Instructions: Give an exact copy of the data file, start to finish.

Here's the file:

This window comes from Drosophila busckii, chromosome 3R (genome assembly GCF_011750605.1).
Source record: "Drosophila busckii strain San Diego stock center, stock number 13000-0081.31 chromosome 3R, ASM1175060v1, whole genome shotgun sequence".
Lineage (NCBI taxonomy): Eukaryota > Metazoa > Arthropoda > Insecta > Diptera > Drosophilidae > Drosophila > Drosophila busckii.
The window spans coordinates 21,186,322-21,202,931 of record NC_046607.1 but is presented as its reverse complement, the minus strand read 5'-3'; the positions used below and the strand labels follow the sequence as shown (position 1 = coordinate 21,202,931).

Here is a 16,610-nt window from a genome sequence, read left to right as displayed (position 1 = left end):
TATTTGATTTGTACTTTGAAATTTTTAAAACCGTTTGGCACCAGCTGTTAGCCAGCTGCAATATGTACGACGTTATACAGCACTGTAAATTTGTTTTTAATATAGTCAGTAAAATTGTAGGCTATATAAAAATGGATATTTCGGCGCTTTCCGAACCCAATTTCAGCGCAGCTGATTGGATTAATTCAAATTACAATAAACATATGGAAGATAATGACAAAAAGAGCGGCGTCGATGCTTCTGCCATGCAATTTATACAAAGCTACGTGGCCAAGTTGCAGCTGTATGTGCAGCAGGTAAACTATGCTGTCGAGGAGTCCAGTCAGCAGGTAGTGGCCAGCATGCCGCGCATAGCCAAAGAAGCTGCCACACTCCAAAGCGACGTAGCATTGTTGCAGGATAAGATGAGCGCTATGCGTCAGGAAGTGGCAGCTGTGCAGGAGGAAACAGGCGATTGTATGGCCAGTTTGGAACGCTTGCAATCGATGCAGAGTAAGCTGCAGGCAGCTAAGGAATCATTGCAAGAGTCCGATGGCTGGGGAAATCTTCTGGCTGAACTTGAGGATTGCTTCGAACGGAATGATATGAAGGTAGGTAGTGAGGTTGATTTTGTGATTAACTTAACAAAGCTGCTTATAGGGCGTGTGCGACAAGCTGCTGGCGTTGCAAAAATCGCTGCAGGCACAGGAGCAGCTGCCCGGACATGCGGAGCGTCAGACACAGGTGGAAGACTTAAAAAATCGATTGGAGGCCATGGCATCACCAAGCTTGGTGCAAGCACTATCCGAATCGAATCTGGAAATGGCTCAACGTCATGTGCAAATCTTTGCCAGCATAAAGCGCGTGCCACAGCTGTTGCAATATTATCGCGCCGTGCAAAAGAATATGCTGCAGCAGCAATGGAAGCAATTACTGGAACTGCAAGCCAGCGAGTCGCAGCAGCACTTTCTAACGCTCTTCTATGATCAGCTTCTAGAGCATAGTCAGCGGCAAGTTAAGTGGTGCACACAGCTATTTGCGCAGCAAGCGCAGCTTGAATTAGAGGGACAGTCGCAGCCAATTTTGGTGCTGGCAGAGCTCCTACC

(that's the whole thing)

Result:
This window comes from Drosophila busckii, chromosome 3R (genome assembly GCF_011750605.1).
Source record: "Drosophila busckii strain San Diego stock center, stock number 13000-0081.31 chromosome 3R, ASM1175060v1, whole genome shotgun sequence".
Lineage (NCBI taxonomy): Eukaryota > Metazoa > Arthropoda > Insecta > Diptera > Drosophilidae > Drosophila > Drosophila busckii.
The window spans coordinates 21,186,322-21,202,931 of record NC_046607.1 but is presented as its reverse complement, the minus strand read 5'-3'; the positions used below and the strand labels follow the sequence as shown (position 1 = coordinate 21,202,931).

Here is a 16,610-nt window from a genome sequence, read left to right as displayed (position 1 = left end):
TATTTGATTTGTACTTTGAAATTTTTAAAACCGTTTGGCACCAGCTGTTAGCCAGCTGCAATATGTACGACGTTATACAGCACTGTAAATTTGTTTTTAATATAGTCAGTAAAATTGTAGGCTATATAAAAATGGATATTTCGGCGCTTTCCGAACCCAATTTCAGCGCAGCTGATTGGATTAATTCAAATTACAATAAACATATGGAAGATAATGACAAAAAGAGCGGCGTCGATGCTTCTGCCATGCAATTTATACAAAGCTACGTGGCCAAGTTGCAGCTGTATGTGCAGCAGGTAAACTATGCTGTCGAGGAGTCCAGTCAGCAGGTAGTGGCCAGCATGCCGCGCATAGCCAAAGAAGCTGCCACACTCCAAAGCGACGTAGCATTGTTGCAGGATAAGATGAGCGCTATGCGTCAGGAAGTGGCAGCTGTGCAGGAGGAAACAGGCGATTGTATGGCCAGTTTGGAACGCTTGCAATCGATGCAGAGTAAGCTGCAGGCAGCTAAGGAATCATTGCAAGAGTCCGATGGCTGGGGAAATCTTCTGGCTGAACTTGAGGATTGCTTCGAACGGAATGATATGAAGGTAGGTAGTGAGGTTGATTTTGTGATTAACTTAACAAAGCTGCTTATAGGGCGTGTGCGACAAGCTGCTGGCGTTGCAAAAATCGCTGCAGGCACAGGAGCAGCTGCCCGGACATGCGGAGCGTCAGACACAGGTGGAAGACTTAAAAAATCGATTGGAGGCCATGGCATCACCAAGCTTGGTGCAAGCACTATCCGAATCGAATCTGGAAATGGCTCAACGTCATGTGCAAATCTTTGCCAGCATAAAGCGCGTGCCACAGCTGTTGCAATATTATCGCGCCGTGCAAAAGAATATGCTGCAGCAGCAATGGAAGCAATTACTGGAACTGCAAGCCAGCGAGTCGCAGCAGCACTTTCTAACGCTCTTCTATGATCAGCTTCTAGAGCATAGTCAGCGGCAAGTTAAGTGGTGCACACAGCTATTTGCGCAGCAAGCGCAGCTTGAATTAGAGGGACAGTCGCAGCCAATTTTGGTGCTGGCAGAGCTCCTACC